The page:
Hebrew Scriptures also recognized “prophets-for-hire” — including Hananiah, a real player in Jeremiah’s controversy with Zedekiah, a king of Judah; and Balaam of the talking-donkey fame. There were also “false prophets” such as the 400 consulted by King Ahab in 1 Kings 22:6, whose role, essentially, was to tell the rulers what they wanted to hear. More importantly, in Judaism, upon which Christianity bases its understanding of prophets, the age of prophecy ended with Malachi, who prophesied circa 420 BCE.

All of which to say, when modern-day Christian “prophets” come along, claiming to speak for God, extreme caution should be exercised. What is the basis of their legitimacy?

There is an epidemic of Biblical illiteracy in the Church today. Most Christians depend upon the interpretations, apologetics, and eschatological teachings from their leaders in the pulpit, many of whom have little formal education or qualifications in Biblical scholarship.

Best-selling author Joel Osteen, for example, lead pastor of Lakewood Church in Houston — the largest megachurch in America with 55,000 regulars in weekly attendance and millions more tuning in around the world for Osteen’s sermons — has no formal seminary or theological training. Upon his father’s death in 1999, essentially through nepotism, Osteen inherited Lakewood — flock, stock and barrel. Which is likely why Osteen preaches feel-good “Christianity-Lite” sermons, typically sidetracking meaningful theological debate with tactics more reflective of a motivational coach.

Some in Christian circles consider Osteen’s accomplishments the result of a great “anointing from God.” Others credit a keen business sense and effective marketing skills that took full advantage of technology and social media. Neither has to do with Biblical scholarship.

What makes Osteen’s story relevant is two-fold. Firstly, nepotism is quite typical in religious organizations across America. Million-dollar and billion-dollar organizations like Trinity Broadcasting Network (TBN) — the world's largest religious television network — while officially 501(c)(3) non-profit corporations, are largely “family businesses,” handed down generationally, not necessarily to the most theologically qualified. And family squabbles regarding sexual misconduct, power struggles for control and succession are legendary.

Secondly, these organizations encourage support for a Christian theocracy rather than a civic democracy, which is why Trump’s promise to close the gap between Church and State is such a lure. Osteen is an obsequious Trump fanatic, less forthright than Obama critic Franklin Graham — evangelical “royalty” as Billy Graham’s son — who used his Decision America Tours to mobilize voters. Some would argue that such religious leaders and Trump are “the same person," just in different spheres of influence.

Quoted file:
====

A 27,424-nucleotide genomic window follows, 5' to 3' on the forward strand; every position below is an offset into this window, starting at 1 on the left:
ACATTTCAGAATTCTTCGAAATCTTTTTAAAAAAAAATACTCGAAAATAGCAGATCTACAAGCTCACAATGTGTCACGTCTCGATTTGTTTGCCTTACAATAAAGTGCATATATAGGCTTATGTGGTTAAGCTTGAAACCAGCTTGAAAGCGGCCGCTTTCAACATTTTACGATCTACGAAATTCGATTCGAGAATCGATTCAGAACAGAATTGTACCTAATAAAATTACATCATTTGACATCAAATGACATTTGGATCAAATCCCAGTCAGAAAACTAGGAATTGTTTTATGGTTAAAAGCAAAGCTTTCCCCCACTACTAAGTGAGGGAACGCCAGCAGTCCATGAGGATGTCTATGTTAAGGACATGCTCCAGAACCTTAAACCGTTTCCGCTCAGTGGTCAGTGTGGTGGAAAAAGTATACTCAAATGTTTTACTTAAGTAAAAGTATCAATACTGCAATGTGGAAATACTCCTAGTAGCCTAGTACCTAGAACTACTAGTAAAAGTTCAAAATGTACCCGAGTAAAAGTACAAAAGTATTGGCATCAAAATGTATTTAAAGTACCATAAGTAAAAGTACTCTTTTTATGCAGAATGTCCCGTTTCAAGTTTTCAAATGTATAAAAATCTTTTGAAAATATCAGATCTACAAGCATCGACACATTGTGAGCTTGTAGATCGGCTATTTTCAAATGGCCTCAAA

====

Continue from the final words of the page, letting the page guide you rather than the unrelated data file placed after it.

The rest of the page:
Which leads us to Trump and his “God-whisperer,” Paula White, whom Trump has seemingly been “grooming” since 2002. Reportedly, Trump cold-called her after watching her deliver a televised sermon. Whether that was a shrewd and calculated move to provide Trump with a viable gateway into Christendom is arguable. However, Trump had long had his eye on the presidency and seemingly understood the role of evangelical support in that kind of endeavor.

<p>Paula White (center, in red) approaches the podium to deliver prayers at Trump’s inauguration on Jan. 20, 2017.</p>

Paula White (center, in red) approaches the podium to deliver prayers at Trump’s inauguration on Jan. 20, 2017.


The Law of Attraction — “like attracts like” — was evidently in play. White, who has only a high school education and no discernible theological training, has long been denounced as a heretic and charlatan, not just in Christian circles but in Jewish circles as well for usurping and misappropriating Jewish symbols and doctrine for financial gain.

Like Trump, White also has a contentious relationship with the media for their coverage of her many, many personal and financial scandals — including a rumored affair with evangelical “healing minister” Benny Hinn, which had been splashed across the tabloids, and a Senate committee hearing, called after an IRS audit exposed her obscenely lavish lifestyle, lived largely on tax-exempt donations. What, after all, is the problem with any of that when, ultimately, you are included in strategic discussions to appoint the next Supreme Court justice?